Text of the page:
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Facebook + Journalism 101Facebook + Journalism 101 Academia could be more social. So recently, I setup a Facebook Group for "Social Journalism Educators" to be able to connect and share resources around how they are teaching...

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My Next Chapter: Facebook JournalismMy Next Chapter: Facebook Journalism This was originally posted on my Facebook Page. Also, read CNN's coverage of my new role. ------ I am honored to announce that I will be joining Facebook as Journalist...

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Is Sharing More Valuable for Publishers on Facebook or Twitter? [STATS] Is Sharing More Valuable for Publishers on Facebook... This is an excerpt of analysis I recently wrote on Mashable about how our Twitter users interact with our content vs. those on Facebook. The result: Facebook's click-per-share...

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Facebook & Its Growing Role in Social JournalismFacebook & Its Growing Role in Social Journalism This is an excerpt from a post I recently reported for Mashable.com. Read the full piece here. A Facebook-only news organization? It was only a matter of time. The...

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New to Twitter? Here Are 12 Tips From the CommunityNew to Twitter? Here Are 12 Tips From the Community For someone just starting out on Twitter, the social information network can be intimidating. It has its own language, limitations, and features that are very unique to the...

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Vadim Lavrusik Rss

Journalism Schools Should Stop Producing Content That Lives on Islands

Posted on : 21-01-2011 | By : Vadim Lavrusik | In : Business, Higher Education, Journalism school, Online Journalism

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The days of journalism school content living on islands that are not a part of their community should come to end. One of the ways this can be accomplished is by having journalism schools partner with campus business schools in which students from both schools work collaboratively on maintaining a living, breathing monetized news website or mobile product.

This will be my recommendation as part of the collaborative Carnival of Journalism topic, “The changing role of Universities for the information needs of a community,” and an upcoming round-table organized by David Cohn at Missouri.

In general, I think David hit it on the head when he said that at many schools, the journalism that students produce is “museum work.” It is work that is produced in a vacuum, only to be read and seen by the professors, students and sources.

In the last 5 years, journalism schools have taken a step in showcasing student work on their websites, and in some cases, like my experience at the Columbia University Graduate School of Journalism, producing entire websites or in-depth web projects. Students are progressively able to learn to produce for the web and the web, learning multimedia and social media skills. At Columbia, almost every class had a dedicated website that either covered a neighborhood or specific topic. The problem is few people actually visited these websites because of a lack of outreach or as soon as they gained momentum they were killed off at the end of class.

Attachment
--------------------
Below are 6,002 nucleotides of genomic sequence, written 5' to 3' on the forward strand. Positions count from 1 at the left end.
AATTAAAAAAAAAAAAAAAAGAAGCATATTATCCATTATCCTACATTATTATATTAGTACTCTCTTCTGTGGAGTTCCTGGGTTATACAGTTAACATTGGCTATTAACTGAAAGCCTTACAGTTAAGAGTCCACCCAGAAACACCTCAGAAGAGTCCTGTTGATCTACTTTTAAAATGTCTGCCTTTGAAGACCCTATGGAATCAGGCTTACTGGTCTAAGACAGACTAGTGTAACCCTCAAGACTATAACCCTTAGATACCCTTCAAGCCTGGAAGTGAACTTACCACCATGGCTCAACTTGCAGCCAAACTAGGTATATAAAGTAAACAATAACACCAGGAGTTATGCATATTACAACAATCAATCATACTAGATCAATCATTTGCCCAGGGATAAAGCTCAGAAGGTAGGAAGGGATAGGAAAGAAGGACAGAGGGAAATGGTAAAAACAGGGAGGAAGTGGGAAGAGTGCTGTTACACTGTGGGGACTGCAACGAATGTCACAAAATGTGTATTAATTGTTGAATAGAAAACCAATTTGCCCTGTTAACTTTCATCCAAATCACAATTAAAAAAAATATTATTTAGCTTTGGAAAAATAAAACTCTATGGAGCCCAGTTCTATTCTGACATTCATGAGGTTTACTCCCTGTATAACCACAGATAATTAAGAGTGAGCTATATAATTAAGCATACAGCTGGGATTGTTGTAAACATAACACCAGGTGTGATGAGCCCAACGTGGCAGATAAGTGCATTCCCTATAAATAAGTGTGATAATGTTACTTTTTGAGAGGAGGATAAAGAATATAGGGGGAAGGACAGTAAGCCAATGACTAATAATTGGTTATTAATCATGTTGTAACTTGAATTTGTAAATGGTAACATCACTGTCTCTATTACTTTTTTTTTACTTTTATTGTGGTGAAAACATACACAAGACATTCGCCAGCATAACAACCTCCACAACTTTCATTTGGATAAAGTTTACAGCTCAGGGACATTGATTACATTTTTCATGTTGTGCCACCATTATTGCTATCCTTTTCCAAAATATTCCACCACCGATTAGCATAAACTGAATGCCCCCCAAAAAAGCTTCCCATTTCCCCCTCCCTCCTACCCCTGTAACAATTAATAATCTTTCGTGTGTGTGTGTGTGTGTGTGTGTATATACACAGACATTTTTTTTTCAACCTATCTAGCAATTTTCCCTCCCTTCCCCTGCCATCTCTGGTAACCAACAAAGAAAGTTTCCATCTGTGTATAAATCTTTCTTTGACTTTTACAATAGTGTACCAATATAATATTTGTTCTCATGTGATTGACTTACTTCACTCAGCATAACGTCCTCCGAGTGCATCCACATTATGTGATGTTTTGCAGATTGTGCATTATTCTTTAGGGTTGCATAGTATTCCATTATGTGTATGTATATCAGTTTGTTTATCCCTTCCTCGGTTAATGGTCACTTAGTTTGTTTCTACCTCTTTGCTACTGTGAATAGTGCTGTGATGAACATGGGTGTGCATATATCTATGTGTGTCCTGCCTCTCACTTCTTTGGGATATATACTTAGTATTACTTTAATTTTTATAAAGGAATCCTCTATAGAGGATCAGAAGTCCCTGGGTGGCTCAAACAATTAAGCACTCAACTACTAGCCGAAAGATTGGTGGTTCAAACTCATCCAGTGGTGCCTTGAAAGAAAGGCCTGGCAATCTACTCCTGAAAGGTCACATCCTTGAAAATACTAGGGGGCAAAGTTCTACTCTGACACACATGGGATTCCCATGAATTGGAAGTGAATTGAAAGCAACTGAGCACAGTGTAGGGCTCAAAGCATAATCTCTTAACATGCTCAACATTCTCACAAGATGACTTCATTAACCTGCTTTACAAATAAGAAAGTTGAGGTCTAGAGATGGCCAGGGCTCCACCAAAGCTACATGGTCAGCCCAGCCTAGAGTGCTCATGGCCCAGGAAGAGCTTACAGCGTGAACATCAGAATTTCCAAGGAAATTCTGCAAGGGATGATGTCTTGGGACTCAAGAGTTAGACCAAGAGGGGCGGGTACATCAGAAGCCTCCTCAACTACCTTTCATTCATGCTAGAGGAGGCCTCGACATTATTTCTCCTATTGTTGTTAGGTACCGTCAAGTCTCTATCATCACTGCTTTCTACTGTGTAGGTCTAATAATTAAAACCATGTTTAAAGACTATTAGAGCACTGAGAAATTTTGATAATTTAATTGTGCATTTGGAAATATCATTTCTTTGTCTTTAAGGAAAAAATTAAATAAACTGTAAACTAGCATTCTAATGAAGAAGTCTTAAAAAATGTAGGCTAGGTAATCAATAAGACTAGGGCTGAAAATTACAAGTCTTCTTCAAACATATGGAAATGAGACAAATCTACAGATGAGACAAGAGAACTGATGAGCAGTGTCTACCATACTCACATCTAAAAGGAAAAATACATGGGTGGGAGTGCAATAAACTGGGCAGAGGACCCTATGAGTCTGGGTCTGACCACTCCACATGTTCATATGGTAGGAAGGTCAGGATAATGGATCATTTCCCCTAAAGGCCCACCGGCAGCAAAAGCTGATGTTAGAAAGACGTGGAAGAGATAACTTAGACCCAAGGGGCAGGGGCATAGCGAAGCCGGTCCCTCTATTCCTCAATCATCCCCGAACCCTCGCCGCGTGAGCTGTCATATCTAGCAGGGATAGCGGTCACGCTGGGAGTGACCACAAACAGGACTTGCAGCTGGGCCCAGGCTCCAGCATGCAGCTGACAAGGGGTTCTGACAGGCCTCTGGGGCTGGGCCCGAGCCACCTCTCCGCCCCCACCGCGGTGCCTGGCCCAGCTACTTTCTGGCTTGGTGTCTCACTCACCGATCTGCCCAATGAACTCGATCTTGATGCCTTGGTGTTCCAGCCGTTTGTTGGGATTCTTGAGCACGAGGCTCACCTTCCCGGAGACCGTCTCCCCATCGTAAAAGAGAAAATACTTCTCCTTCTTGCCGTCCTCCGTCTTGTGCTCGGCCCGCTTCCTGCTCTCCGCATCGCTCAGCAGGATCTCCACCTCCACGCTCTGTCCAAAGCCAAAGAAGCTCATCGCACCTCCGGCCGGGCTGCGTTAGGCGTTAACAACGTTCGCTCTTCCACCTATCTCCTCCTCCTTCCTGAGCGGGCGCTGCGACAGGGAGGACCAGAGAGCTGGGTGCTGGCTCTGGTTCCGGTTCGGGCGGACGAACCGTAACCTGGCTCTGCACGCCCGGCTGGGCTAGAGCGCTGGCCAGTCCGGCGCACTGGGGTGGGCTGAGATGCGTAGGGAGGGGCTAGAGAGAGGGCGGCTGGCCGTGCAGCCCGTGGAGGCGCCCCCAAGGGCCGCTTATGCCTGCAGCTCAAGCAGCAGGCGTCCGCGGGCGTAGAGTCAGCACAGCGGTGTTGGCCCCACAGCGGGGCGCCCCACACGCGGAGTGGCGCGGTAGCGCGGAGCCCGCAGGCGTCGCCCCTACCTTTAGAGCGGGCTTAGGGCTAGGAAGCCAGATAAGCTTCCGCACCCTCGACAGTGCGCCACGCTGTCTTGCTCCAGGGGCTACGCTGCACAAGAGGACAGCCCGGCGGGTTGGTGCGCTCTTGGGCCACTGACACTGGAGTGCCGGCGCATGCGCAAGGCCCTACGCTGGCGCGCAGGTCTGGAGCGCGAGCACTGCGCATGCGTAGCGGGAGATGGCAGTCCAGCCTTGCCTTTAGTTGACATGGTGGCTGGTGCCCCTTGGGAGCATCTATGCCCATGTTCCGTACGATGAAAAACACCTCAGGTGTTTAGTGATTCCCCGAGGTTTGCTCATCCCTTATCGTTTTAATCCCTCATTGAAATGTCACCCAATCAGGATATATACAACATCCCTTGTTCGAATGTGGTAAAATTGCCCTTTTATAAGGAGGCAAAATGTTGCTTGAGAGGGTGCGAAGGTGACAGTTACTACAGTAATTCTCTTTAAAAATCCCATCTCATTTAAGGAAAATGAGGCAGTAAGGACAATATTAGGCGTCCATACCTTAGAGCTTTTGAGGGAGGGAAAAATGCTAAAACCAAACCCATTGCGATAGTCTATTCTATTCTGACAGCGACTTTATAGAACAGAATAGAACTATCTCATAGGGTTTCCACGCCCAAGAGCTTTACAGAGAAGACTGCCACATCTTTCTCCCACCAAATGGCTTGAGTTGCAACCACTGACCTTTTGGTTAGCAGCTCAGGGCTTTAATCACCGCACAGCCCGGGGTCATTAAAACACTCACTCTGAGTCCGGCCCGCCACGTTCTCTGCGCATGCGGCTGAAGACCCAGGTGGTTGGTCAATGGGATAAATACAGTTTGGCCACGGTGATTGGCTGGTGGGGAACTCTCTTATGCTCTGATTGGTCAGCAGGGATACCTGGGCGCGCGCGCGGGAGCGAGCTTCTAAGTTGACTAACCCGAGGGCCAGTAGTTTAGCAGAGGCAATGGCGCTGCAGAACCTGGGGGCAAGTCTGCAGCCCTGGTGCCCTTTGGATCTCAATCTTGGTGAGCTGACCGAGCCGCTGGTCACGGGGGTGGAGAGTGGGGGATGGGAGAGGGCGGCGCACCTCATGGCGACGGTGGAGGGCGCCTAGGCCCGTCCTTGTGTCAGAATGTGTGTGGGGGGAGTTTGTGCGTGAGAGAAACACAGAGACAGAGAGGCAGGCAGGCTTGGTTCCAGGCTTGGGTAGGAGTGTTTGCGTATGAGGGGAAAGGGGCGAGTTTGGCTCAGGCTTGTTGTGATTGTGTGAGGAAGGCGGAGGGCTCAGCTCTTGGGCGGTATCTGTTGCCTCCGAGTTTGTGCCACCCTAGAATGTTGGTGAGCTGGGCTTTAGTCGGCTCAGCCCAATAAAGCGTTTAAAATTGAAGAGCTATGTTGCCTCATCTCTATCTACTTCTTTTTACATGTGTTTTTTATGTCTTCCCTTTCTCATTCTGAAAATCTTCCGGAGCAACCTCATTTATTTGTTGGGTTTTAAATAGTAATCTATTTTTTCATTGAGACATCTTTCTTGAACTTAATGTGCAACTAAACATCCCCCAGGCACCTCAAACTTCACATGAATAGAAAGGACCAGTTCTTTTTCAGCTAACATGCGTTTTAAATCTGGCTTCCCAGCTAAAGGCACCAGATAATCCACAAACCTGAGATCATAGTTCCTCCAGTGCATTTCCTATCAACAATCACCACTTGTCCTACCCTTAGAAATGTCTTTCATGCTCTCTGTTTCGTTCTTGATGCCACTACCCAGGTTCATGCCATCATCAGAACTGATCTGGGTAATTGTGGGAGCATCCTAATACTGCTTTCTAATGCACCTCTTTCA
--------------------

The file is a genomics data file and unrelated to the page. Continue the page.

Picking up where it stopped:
Why Working With Business Schools Makes Sense


The idea behind “vacuum” journalism environments is that it creates a safe environment for students to learn, make mistakes, screw up and improve their craft. This perhaps reduces student fear and provides them with the skills they need before they jump into a “real” journalism organization, where brand is at stake.

That makes sense, but what about students that have gained fundamental skills and would like to improve their craft in the environment and pressures that working in a news organization provides? The economic pressures felt by journalists in newsrooms across the country? The pressure that forces journalists to become entrepreneurial and innovative in their solutions to journalism’s current challenges? This is why partnering with business schools makes sense.

It could start with a collaborative  class, in which both journalism school students and business school students maintain and manage a website or mobile-only news product focused on a local community that is constantly updated. I include mobile because I think mobile-only news products will become more prominent and an options as more readers consume their news on-the-go. The coverage would be focused on a community of need, combined with market research to show whether there is business demand.